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Why US firms Must Pay Close Attention Ahead of MiFID II Implementation

Traders Magazine Online News, October 18, 2017

Daniel Carpenter

Weeks after CFTC Commissioner Sharon Bowen strongly endorsed U.S. adoption of MiFID II rules, American financial institutions are beginning to slowly realize that a paradigm shift is coming to the trading world in the way of investor protection. The days of ‘soft dollaring,’ the practice that allows for fund managers to pay executing brokers for research through trading fees, may very soon come to an end, though the practice has slowly been falling out of favor in recent years. The end of CSAs, or Commission Sharing Agreements is just one of the ways that increased transparency may come to the U.S. market with the implementation of MiFID II on January 3, 2018.

Come January, American firms doing business in Europe or with European clients will have to do more than ever to prove that they are getting investors the best deals. And that means saying goodbye to the cost of research being directly funded through trading commissions.

Some of the largest U.S.-based asset managers have already decided to cough up research costs from their own P&L. However, not all houses have decided on this approach, so it by no means signals an end to the research billing and commissions saga. On the contrary, significant implications as a result of a broker’s business are likely to be felt long beyond January 3rd. As fund managers begin budgeting and assessing research value, brokers are still left fielding the first wave of questions such as, “when and how am I going to be charged?” and “what exactly am I going to be paying?” The second wave of questions, such as, “Are all research providers invoicing in a standard pricing approach, standard format and frequency?” have not even yet arisen.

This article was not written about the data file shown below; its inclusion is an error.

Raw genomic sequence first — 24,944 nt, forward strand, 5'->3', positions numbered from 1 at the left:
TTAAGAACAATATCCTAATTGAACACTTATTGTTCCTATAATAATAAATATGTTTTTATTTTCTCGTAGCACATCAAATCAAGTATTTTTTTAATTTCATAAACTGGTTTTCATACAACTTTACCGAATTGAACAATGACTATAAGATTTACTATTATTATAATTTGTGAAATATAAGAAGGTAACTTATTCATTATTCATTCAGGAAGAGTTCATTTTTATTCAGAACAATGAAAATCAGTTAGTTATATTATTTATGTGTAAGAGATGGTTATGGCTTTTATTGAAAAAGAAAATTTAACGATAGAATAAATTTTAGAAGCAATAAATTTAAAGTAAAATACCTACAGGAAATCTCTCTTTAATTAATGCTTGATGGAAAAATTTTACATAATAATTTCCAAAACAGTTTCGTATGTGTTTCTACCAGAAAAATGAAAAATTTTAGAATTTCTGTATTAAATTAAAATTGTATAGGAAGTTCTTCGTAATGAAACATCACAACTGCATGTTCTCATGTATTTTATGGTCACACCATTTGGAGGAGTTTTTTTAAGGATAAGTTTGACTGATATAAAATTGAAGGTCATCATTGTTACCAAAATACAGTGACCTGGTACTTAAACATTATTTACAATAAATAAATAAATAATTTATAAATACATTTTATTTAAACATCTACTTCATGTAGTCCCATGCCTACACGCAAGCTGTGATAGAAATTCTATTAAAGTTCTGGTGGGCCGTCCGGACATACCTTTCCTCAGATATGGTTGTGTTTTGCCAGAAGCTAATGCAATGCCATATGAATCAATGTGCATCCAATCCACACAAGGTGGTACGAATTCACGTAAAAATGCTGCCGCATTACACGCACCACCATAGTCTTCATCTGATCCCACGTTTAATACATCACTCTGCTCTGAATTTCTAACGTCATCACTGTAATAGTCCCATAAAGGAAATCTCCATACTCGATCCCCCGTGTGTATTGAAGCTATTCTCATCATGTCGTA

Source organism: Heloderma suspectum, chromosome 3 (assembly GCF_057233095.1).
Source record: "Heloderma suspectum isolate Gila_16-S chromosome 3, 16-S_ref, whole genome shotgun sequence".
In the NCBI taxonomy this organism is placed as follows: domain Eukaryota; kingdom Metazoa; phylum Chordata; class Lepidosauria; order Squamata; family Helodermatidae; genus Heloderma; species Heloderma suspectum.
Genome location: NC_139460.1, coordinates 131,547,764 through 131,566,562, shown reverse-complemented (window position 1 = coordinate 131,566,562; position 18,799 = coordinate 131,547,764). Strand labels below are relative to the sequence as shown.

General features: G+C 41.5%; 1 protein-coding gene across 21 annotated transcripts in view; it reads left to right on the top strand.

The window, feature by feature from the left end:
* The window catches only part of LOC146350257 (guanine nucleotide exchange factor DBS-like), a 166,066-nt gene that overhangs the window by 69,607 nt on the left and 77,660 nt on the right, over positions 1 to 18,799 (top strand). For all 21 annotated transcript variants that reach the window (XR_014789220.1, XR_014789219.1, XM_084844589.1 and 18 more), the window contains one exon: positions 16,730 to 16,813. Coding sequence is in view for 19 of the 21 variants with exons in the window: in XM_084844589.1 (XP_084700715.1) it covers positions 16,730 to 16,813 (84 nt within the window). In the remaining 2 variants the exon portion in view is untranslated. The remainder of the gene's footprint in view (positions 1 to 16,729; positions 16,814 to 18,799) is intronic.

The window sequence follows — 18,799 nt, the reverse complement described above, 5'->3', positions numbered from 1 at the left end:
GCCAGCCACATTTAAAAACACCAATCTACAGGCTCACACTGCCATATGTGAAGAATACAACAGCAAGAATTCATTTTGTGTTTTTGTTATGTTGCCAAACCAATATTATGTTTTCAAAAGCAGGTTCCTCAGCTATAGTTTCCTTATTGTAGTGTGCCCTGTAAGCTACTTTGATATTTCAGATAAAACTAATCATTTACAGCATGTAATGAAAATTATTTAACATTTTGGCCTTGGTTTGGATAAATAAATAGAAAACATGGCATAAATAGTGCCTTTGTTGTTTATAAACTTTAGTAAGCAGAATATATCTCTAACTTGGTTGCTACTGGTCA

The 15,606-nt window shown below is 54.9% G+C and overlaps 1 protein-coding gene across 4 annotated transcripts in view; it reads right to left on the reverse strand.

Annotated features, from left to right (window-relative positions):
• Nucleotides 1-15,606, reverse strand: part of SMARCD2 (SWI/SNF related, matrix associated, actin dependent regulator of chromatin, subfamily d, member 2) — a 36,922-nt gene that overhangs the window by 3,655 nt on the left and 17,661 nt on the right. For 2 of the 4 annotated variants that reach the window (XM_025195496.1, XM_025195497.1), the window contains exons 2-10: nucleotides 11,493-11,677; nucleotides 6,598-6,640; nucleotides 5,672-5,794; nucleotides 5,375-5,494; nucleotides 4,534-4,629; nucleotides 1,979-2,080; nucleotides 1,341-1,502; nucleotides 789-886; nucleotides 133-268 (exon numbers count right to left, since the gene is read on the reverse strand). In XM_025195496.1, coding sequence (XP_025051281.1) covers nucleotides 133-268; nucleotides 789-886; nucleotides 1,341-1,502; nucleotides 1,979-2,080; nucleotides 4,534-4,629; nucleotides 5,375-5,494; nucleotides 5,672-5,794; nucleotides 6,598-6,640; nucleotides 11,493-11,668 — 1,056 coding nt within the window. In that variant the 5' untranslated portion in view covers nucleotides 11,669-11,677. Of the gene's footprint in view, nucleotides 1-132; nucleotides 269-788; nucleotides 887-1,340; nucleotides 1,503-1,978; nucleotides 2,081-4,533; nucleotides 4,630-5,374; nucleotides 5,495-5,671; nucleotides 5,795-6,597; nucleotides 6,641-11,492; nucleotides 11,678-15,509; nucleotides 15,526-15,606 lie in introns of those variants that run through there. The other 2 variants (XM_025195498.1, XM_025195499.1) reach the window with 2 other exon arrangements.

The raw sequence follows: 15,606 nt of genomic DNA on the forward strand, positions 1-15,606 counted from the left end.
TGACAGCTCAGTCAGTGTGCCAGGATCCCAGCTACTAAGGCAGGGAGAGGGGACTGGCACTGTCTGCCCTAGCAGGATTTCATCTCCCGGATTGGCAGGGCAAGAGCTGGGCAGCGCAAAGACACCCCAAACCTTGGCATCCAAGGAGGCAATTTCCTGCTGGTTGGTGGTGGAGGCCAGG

While those in equities research may be used to these questions (albeit with minimal contracts and invoices managed retrospectively and manually), Fixed Income, Currency and Commodity (FICC) intermediaries are on less familiar ground. You can already hear the cries from the research sales desk of, “I have never had to charge for this before, how do I go about recording and enforcing these agreements?”

Previously, FICC research was subsidized by the bank, who knew they were getting some revenue from trading. They now need to find a way to manage large numbers of global and regional research contracts and agreements, not to mention budgets and invoicing in regional currencies which will need to be converted to the base currency for global client servicing. All of this leads to a mountain of contractual paperwork and tracking of interactions.

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